You probably remember feeling frustrated playing some platformers when you were younger; there was always a platform outside of reach, really high up, and you had no idea how you could reach it. You wanted to change the direction of gravity and just GET THERE. Well, "And Yet it Moves" is an indie platformer with the goal of satiating that appetite for gravity-redirection. It's a simple concept: let the player change the direction of gravity at will, so he can reach those places. The Good:
* Very interesting graphical style. Everything is handmade and polished with love.
* Innovative gameplay mechanic: you rotate the screen 90 or 180 degrees in either direction, which affects the direction of gravity and the screen rotates so that "down" is always at the bottom of your screen.
* Relaxing atmosphere. The music is soft and mellow, but does get repetitive after some time.The Bad:
* The "genre" of this game is not a platformer as some reviewers might suggest. The genre is "maze navigation," and that is unfortunately not a type of game that I personally enjoy.
* I feel like the default controls for rotating the screen are backwards. The right arrow-key should turn the maze clockwise, not anti-clockwise. Fortunately these can be changed in the options menu.
* The camera sometimes zooms very close into the player's avatar (for no reason?) which is VERY FRUSTRATING for a maze-navigation game. It inhibits the player from seeing obstacles from a longer distance.
* The game has "gotcha" deaths. For example, a random floor may break out from underneath you and kill you. This is not the worst thing given the game's high frequency of save points, but it's still frustrating to suddenly die when you think you're just chillin'.The Ugly:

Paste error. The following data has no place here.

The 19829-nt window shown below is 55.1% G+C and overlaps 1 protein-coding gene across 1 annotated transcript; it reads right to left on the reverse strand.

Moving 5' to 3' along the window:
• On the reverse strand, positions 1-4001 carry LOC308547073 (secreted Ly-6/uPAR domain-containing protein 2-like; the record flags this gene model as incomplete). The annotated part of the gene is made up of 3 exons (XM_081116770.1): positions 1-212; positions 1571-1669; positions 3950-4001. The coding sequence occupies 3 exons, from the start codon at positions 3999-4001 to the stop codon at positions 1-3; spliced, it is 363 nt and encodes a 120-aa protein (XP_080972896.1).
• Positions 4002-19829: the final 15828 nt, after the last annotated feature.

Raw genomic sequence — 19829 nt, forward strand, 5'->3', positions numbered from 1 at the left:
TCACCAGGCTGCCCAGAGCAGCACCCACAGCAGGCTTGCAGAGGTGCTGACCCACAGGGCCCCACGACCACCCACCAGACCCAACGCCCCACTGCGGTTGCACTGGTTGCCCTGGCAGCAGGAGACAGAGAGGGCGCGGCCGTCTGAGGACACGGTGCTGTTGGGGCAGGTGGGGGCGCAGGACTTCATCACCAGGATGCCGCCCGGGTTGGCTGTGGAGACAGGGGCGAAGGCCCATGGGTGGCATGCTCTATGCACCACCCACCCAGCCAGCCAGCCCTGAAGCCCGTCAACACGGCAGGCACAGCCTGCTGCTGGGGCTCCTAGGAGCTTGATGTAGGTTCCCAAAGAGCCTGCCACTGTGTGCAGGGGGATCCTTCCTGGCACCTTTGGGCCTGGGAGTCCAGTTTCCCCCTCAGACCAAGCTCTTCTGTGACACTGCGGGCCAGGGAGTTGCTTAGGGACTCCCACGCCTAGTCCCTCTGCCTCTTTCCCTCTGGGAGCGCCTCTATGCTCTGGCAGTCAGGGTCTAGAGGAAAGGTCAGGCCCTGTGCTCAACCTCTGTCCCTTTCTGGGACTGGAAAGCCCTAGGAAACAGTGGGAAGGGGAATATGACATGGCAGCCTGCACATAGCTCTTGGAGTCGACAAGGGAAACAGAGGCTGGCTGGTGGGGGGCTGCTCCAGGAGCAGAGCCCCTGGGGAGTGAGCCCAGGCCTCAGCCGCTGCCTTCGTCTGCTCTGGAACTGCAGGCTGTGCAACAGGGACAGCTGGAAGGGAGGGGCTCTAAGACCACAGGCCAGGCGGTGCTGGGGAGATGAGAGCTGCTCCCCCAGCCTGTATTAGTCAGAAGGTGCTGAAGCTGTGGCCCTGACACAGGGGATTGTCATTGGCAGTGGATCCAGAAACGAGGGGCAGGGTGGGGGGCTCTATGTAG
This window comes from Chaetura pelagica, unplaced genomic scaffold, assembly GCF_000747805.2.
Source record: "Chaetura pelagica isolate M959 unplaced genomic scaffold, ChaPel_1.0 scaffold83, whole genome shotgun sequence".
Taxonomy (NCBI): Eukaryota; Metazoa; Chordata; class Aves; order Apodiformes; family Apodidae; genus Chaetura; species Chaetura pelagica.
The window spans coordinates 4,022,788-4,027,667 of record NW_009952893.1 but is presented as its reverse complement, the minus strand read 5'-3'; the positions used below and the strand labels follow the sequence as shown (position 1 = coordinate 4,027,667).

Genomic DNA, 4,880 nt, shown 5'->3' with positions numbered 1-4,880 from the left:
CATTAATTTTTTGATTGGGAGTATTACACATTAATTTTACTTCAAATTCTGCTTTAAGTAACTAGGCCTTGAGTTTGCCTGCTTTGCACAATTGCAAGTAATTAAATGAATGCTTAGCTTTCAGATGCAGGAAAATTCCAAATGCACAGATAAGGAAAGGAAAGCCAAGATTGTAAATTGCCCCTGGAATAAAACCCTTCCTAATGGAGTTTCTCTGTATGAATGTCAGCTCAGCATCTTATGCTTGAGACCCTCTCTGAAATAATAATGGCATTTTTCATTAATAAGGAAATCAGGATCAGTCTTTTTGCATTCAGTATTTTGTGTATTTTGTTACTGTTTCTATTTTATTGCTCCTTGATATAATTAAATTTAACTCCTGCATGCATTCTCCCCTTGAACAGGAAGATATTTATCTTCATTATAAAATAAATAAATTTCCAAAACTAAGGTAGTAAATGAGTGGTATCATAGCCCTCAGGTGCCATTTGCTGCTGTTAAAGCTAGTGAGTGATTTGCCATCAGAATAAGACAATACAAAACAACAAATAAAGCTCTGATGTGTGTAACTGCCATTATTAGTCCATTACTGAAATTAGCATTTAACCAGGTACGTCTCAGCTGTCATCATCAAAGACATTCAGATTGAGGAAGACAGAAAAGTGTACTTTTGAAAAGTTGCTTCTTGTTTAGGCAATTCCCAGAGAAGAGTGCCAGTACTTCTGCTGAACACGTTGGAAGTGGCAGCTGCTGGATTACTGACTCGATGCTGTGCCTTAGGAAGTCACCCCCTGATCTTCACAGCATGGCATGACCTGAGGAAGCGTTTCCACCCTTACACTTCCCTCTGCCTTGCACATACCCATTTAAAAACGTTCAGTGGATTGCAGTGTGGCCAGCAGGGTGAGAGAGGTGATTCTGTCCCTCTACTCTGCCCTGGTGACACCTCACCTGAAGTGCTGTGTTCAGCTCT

* Just not very fun in general. It took me about 30 minutes of playtime to realize this game just wasn't for me.I got to chapter 2, level 2 before I got bored. (There are 3 chapters of about 4 levels each).
* After the "rotate the world" gimmick fades off, the game is essentially a "avoid fall damage" simulator. You will try getting around (over?) very simple objects many, many, many times per level without falling to your death. Fall damage is calculated very frustratingly and mysteriously. Because the world rotates around your player, it makes it confusing why your avatar dies after falling from what is realistically only one foot off the ground.The Verdict:
And Yet it Moves is exactly the reason indie games are indie games: a major developer would have never risked funding a game with this unique gameplay mechanic. I really apprecaite the game for its innovation and risk-taking, but as it turns out, the major developers would have been right not to fund a game like this: rotating the world is simply a gimmick and does not add to the appeal of an otherwise interestingly-looking game. Part of the issue is genre: it simply does not work as a quasi-platformer. I would have liked to see the developer try for a lemmings-style game, or a tower-defense where the creeps always fall "down" and sending one group to a danger zone my cause another group to drop into where you defenses are weaker. We can be glad that future developers can learn what NOT to do from this game.